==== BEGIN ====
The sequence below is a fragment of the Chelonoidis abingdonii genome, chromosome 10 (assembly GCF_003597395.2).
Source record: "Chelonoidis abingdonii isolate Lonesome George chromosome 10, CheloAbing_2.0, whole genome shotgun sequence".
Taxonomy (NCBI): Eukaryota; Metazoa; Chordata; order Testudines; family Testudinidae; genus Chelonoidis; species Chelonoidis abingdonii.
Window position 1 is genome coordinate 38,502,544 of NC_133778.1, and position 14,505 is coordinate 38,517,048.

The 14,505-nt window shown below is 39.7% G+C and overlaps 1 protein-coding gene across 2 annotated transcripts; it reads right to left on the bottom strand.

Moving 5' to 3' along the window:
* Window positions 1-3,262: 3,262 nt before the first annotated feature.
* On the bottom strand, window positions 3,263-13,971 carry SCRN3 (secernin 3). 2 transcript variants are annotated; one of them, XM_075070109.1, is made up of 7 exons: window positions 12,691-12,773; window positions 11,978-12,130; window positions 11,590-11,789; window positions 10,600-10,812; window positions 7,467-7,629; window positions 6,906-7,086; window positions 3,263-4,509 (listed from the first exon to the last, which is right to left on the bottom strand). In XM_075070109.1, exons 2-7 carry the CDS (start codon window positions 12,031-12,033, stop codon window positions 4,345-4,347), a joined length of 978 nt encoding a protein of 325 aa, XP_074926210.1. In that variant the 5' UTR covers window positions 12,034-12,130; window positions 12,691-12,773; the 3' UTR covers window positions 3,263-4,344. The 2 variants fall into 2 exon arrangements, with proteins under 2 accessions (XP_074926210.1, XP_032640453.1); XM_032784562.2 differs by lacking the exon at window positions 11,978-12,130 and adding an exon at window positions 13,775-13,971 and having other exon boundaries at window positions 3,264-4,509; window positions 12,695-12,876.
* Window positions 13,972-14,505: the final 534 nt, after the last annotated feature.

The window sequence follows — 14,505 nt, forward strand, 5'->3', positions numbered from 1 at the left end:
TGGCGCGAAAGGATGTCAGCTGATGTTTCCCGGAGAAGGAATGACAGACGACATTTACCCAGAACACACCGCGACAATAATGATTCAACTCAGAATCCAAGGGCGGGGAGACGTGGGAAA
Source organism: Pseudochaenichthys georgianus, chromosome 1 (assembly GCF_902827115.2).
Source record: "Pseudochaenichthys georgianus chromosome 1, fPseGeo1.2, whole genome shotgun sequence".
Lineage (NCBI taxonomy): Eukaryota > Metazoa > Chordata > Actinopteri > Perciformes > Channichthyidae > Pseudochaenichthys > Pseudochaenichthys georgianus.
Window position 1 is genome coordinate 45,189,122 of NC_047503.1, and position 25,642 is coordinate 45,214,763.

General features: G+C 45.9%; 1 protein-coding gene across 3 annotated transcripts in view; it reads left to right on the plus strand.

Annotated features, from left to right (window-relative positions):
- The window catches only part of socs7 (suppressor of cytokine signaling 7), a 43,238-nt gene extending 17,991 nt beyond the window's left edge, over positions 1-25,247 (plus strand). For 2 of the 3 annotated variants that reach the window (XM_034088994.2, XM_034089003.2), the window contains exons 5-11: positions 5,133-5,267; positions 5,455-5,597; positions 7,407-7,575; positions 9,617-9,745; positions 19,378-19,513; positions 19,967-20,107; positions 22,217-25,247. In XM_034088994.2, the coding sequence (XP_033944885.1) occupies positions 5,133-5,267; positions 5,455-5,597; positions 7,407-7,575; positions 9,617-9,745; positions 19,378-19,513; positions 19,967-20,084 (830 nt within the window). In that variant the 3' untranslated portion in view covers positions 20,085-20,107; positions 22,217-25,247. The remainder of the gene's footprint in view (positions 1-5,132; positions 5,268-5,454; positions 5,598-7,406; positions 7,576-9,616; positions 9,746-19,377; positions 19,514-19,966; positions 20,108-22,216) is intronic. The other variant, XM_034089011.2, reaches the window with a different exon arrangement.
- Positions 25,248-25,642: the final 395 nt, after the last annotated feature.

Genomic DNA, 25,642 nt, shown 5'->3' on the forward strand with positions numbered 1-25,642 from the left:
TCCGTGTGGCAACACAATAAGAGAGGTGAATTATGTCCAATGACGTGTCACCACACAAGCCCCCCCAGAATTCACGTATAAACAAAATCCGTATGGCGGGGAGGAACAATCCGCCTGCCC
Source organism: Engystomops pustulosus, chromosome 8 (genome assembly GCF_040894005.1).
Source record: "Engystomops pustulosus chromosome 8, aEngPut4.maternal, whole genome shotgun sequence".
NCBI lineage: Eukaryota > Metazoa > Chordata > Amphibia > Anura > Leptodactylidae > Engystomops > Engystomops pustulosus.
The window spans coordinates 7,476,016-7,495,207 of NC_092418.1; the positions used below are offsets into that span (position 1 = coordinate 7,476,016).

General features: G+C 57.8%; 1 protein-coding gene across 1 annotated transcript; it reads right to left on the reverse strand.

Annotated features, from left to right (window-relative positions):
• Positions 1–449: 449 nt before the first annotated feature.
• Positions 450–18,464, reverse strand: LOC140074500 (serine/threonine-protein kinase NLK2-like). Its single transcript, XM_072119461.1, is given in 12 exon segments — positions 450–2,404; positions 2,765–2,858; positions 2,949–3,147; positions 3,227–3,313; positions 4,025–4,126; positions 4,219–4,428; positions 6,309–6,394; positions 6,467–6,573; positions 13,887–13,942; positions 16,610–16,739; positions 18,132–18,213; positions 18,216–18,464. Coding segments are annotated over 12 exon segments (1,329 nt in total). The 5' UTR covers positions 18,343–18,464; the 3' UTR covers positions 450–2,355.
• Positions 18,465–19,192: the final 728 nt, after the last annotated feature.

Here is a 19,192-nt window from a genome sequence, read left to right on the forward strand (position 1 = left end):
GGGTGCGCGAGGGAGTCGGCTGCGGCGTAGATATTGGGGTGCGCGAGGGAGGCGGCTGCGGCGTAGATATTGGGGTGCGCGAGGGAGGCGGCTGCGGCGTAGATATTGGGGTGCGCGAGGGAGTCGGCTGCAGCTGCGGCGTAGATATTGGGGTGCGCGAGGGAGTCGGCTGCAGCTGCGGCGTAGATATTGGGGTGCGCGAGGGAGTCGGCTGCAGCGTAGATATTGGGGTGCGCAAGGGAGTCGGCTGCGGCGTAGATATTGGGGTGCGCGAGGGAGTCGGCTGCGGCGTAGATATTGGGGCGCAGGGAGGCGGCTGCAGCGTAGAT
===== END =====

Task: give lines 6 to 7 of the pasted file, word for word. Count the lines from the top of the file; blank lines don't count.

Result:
Moving 5' to 3' along the window:
* Window positions 1-3,262: 3,262 nt before the first annotated feature.